Fashion in Motion: Phoebe English —Ala Champ
Ala Champ
00:00/

MOCHISHO SHIZUKU Shinmachi

Utilising Ancient Herbs and Organic Ingredients, Traditional Japanese Sweets With Healing Properties

JAPANESE CRAFTSMANSHIP: BAMBOO WEAVING

In The Quiet Backstreets Of Kyoto's South Higashiya, Find A Master Craftsman

SORANO HOTEL

On The Outskirts Of Central Tokyo Discover True Wellness, And A Spectacular Infinity Pool

Serpentine Pavilion 2022

Artist Theaster Gates Designs the 21st Pavilion

BRUT-AL

Argentinian-Australian Designer Alexander Lotersztain's Ode to Brutalism

Serpentine Pavilions 2000-2021

A Champ Online Retrospective Of Two Decades of The Radical Architectural Event

PURE FORM

The Art Gallery of South Australia Presents Japan's Avant-Garde Ceramics

KABIRA & KANGRI

The Beauty Of Indian Textile Craftsmanship In ISSEY MIYAKE Sub-Brand HaaT's SS22 Collection

NAKAGIN CAPSULE TOWER

End Of An Era For Japanese Architect Kisho Kurokawa's 1972 Metabolist Structure

MIROKU Nara by The Share Hotels

A Sense of Natural Calm At This Design Hotel in Nara, Designed By Keiji Ashizawa & Fumihiko Sano

DENNIS YONG

Melbourne's Bright, Young and Radical Chef Addressing Food Waste through Fermentation

PHOTOGRAPHERS SERIES: NIKKI MCCLARRON

The London-Based Photographer On 'The Beauty Of Unexpected Moments'

MAME KUROGOUCHI Fall Winter 2022

Finding the “Presentness of the Past” in Nagano’s Nature And The Rich History of the Jōmon Period

ISSEY MIYAKE Autumn Winter 2022/23

Designer Satoshi Kondo Embraces The Beauty Of Untamed Nature In 'Sow It and Let It Grow'

FUJIKO NAKAYA

“Nature Controls Herself. I Try To Let Nature Speak.”

UNDERCOVER A/W 22-23 Womens

Cold Flame: Designer Jun Takahashi Explores An Inner Rebellion With Punk Femininity In All Its Forms

Fashion in Motion: Phoebe English

London's V&A Museum Celebrates The Work Of the Innovative British Designer

November, 2017
Fashion In Motion: Phoebe English, V&A Museum London (2017) © Takako Noel

Held in October, London’s V&A celebrated the work of British designer Phoebe English for their Fashion In Motion program, as a one-day installation and almost performance-like event in the museums Raphael Gallery. Showcasing the past 6 years of the luxury womenswear and menswear designers innovative and inventive approach to fashion design and craft. Phoebe is creating some of the most exciting work of this generation, known for her sculptural designs and exploration of materials, regularly referencing lost or little-used fabrication techniques with a respect for construction and trend-defying collections with a solid concept. For this mini retrospective, she presented a theatrical installation with her ever-diverse models accompanied by mini puppets, captured by photographer Takako Noel

To us, Phoebe is constantly reimagining the status quo of the fashion design landscape. We asked Phoebe to explain the initial concept and the theatrical aspect of the installation. Who else better to describe the atmosphere and emotions that arose than the designer herself…

Fashion In Motion: Phoebe English, V&A Museum London (2017) © Takako Noel

“The Raphael Gallery is a vast space and which I found quite challenging to design for due to it’s size. Much of my work is detail based and consists of intricate time consuming textile techniques which I feared would get completely lost in it. In the end I decided to tackle this design issue by problem solving with doing the opposite.”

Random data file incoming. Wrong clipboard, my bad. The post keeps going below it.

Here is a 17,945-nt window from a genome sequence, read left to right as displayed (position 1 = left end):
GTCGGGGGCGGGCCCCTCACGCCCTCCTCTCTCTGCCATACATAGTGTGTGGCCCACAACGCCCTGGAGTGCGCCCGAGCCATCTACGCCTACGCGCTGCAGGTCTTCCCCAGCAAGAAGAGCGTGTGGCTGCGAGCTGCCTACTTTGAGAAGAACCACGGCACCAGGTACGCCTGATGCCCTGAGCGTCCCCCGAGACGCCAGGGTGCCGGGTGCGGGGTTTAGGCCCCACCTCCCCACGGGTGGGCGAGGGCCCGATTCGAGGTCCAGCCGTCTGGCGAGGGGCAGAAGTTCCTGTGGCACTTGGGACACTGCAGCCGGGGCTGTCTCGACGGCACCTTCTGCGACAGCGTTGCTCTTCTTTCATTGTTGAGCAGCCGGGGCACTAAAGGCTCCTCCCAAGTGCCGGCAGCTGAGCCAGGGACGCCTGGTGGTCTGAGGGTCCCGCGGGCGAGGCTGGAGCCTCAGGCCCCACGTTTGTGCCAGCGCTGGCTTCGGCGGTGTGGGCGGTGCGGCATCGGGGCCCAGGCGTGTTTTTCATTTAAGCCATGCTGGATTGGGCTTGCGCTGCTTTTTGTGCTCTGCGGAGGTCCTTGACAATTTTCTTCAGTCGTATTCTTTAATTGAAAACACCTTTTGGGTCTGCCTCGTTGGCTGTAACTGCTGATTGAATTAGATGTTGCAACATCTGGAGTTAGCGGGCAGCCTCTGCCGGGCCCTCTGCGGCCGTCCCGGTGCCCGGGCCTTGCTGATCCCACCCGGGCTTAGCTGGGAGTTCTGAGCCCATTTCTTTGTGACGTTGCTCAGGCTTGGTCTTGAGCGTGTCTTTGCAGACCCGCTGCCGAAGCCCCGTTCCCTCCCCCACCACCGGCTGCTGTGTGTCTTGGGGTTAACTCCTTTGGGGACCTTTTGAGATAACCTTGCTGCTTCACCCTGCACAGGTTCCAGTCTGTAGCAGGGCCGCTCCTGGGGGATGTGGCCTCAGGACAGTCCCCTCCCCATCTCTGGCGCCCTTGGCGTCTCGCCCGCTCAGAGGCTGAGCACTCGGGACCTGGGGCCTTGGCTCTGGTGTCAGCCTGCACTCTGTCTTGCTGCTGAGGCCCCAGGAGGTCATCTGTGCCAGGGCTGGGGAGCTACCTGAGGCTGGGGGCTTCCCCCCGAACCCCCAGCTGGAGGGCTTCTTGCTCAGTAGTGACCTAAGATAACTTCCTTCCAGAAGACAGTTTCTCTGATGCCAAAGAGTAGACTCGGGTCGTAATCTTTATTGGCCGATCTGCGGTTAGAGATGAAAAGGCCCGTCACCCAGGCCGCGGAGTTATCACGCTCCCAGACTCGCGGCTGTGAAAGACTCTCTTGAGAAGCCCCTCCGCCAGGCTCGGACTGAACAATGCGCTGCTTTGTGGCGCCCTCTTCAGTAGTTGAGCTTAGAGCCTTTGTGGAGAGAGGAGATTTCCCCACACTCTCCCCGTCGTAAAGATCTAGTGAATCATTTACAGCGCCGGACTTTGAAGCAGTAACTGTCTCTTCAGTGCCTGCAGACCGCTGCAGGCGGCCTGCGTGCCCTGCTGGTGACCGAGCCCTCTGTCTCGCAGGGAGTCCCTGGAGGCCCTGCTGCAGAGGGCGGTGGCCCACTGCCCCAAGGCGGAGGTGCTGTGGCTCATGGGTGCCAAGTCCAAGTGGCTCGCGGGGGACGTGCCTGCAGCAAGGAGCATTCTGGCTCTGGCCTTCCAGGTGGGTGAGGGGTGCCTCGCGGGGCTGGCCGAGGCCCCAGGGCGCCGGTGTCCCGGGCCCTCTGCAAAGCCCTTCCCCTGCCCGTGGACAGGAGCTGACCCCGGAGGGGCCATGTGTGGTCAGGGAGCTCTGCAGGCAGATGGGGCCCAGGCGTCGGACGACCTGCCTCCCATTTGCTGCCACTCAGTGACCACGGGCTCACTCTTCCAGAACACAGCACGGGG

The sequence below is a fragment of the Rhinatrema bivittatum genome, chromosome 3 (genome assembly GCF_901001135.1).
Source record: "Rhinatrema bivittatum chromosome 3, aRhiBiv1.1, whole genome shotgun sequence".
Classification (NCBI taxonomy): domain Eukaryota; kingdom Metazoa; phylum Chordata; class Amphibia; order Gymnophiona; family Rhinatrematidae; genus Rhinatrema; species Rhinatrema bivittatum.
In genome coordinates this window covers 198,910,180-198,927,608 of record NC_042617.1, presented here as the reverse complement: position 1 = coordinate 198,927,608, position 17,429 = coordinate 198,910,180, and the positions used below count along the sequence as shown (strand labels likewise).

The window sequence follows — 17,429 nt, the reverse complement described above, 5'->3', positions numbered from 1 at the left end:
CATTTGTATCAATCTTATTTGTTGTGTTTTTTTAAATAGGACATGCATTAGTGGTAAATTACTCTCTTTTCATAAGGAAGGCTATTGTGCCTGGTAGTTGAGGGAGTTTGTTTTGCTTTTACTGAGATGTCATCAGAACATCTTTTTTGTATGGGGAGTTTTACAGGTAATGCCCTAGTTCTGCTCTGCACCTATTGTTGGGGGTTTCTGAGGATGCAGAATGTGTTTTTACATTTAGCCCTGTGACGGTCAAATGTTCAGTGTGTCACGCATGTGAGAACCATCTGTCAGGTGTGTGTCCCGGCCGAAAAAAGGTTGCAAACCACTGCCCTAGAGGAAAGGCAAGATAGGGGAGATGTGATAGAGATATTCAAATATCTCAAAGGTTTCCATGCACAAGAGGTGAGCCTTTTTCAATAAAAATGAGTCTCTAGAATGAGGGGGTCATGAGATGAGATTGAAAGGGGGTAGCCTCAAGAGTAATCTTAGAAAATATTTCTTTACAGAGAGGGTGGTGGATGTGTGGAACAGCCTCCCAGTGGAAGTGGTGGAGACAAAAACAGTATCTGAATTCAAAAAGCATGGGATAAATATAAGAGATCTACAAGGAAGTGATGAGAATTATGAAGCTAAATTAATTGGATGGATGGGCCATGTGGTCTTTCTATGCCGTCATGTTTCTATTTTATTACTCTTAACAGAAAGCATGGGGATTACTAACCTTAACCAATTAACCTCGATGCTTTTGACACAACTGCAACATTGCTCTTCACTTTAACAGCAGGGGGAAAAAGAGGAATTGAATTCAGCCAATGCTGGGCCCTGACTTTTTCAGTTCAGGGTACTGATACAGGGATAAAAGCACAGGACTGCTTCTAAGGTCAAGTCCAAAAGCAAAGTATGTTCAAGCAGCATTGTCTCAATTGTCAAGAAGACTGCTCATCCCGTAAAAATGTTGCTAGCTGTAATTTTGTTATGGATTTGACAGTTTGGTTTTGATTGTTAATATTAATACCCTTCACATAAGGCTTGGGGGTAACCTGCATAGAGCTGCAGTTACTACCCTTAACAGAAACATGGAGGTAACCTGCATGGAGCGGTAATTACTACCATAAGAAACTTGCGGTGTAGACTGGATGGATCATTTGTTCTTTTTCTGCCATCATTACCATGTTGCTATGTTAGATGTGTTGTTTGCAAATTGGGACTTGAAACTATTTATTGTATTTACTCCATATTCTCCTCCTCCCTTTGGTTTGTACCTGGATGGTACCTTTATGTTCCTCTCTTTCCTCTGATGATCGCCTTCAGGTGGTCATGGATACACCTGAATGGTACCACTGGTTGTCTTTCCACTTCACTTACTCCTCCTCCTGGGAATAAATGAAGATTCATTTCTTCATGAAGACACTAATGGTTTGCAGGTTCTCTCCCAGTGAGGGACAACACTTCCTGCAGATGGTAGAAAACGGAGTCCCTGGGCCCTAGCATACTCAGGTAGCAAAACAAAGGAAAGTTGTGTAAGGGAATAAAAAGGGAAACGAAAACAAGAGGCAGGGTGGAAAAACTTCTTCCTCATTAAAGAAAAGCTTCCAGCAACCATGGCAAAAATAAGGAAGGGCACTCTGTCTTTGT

Fashion In Motion: Phoebe English, V&A Museum London (2017) © Takako Noel

“Instead of trying to make the work look bigger and flashier in a such a large room in order to fill it, I would make it even smaller. We selected two outfits from each of my collections, there are 14 collections in total, and then we remade each outfit in miniature, 3/4 scale to be precise, to fit onto small puppets. We designed the room into smaller sections, making 7 large circular platform directly down the centre of the room and built stands on which to display the puppets. So in the end we had 28 models and 28 identical miniature puppets all on display.”

Fashion In Motion: Phoebe English, V&A Museum London (2017) © Takako Noel
What I wanted to do more than anything was to portray visually that feeling of when you first walk though the doors of the V&A, that fizzling anticipation and excitement of what you will find behind those incredible doors all the artifacts waiting to be discovered, just how I had felt that first time I visited as 15 year old.
Fashion In Motion: Phoebe English, V&A Museum London (2017) © Takako Noel
Fashion In Motion: Phoebe English, V&A Museum London (2017) © Takako Noel

“A friend of mine mentioned that it felt like the hall of mirrors in Versailles because the puppets became a mirror image of each model. It was interesting to see how the small puppets actually had such a magnitude of presence in that big space and it was quite magical on the day, especially as the show was accompanied by a liver harp music which echoed around the ceiling. What I wanted to do more than anything was to portray visually that feeling of when you first walk though the doors of the V&A, that fizzling anticipation and excitement of what you will find behind those incredible doors all the artefacts waiting to be discovered, just how I had felt that first time I visited as 15 year old. I really wanted the show to feel magical and intriguing to the audience.”

Fashion In Motion: Phoebe English, V&A Museum London (2017) © Takako Noel
Fashion In Motion: Phoebe English, V&A Museum London (2017) © Takako Noel
Fashion In Motion: Phoebe English, V&A Museum London (2017) © Takako Noel
November, 2017